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COVID-19 Vaccination Information for Healthcare Workers

Last updated: May 14, 2021 at 8:00 a.m. EDT

Healthcare workers are at the front of the line to receive a COVID-19 vaccine.

On December 11th, 2020, the U.S. Food & Drug Administration (FDA) issued emergency use authorization (EUA) for the Pfizer-BioNTech COVID-19 vaccine. EUA quickly followed for the Moderna COVID-19 vaccine on December 18th, 2020, and healthcare workers who have spent almost a year helping combat the virus are at the front of the line to receive them. The Centers for Disease Control and Prevention (CDC) estimates there are about 21 million healthcare professionals in the U.S. receiving highest priority for vaccination. While the news of these EUAs brought many physicians and advanced practitioners a sense of relief, the excitement they are experiencing is tempered by questions.

In September 2020, LocumTenens.com surveyed clinicians about their thoughts and concerns as they anticipated the approval of the COVID-19 vaccines. Understandably, some physicians and advanced practitioners expressed concerns about the timeline of the vaccines and how the rush to approve and produce them will affect their safety and efficacy. However, others also expressed that despite being wary of new medications and vaccines, the benefits outweigh the risks of contracting or transmitting the virus. Others realize that even though the vaccines were approved much more quickly than others have been in the past, they have still gone through the same rigorous process despite it being sped up due to the urgency of the situation. In fact, according to the CDC, more than six million people have already been fully vaccinated.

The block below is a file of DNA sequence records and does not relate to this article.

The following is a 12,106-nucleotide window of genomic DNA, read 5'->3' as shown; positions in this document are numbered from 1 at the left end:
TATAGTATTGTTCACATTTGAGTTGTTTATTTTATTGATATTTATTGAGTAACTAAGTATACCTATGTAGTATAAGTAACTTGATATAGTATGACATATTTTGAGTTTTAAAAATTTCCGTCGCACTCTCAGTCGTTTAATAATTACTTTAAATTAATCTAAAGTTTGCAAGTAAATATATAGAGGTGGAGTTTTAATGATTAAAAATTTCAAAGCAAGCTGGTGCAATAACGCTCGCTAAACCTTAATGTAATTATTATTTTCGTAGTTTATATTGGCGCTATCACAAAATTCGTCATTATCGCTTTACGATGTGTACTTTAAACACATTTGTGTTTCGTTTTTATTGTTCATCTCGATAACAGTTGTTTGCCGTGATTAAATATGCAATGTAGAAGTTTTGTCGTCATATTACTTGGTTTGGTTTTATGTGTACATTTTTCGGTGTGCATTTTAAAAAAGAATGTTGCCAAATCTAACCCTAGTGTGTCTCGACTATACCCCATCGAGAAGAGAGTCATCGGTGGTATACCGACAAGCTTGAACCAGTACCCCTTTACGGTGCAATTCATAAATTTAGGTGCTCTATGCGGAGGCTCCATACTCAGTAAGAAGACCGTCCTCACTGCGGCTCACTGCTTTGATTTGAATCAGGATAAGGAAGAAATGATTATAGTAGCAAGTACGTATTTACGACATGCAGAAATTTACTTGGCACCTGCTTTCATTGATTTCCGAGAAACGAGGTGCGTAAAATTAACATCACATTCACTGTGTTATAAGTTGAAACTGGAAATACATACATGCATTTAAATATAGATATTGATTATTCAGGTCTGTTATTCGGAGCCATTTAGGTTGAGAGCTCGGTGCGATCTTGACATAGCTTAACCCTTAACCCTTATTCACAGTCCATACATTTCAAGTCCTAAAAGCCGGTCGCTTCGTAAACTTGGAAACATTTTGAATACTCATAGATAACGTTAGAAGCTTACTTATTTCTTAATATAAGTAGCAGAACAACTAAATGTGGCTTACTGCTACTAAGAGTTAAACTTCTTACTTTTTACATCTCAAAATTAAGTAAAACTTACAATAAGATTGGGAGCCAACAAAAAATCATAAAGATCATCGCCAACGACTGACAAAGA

How many vaccines have been distributed in the United States?

Over 119 million people in the United States have been fully vaccinated for COVID-19, and over 339 million doses have been distributed. You can view up-to-date information about how many doses have been administered and how many first doses have been allocated to each state here. For more specific information about how and where you can receive your vaccine, see our FAQs below.

COVID-19 vaccinations in the US

Washington Post

Read one locum tenens clinician's  experience getting the COVID-19 vaccine

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Recent vaccination news

April 26, 2021

Are your patients vaccine hesitant?

March 8, 2021

CDC issues guidance for those fully vaccinated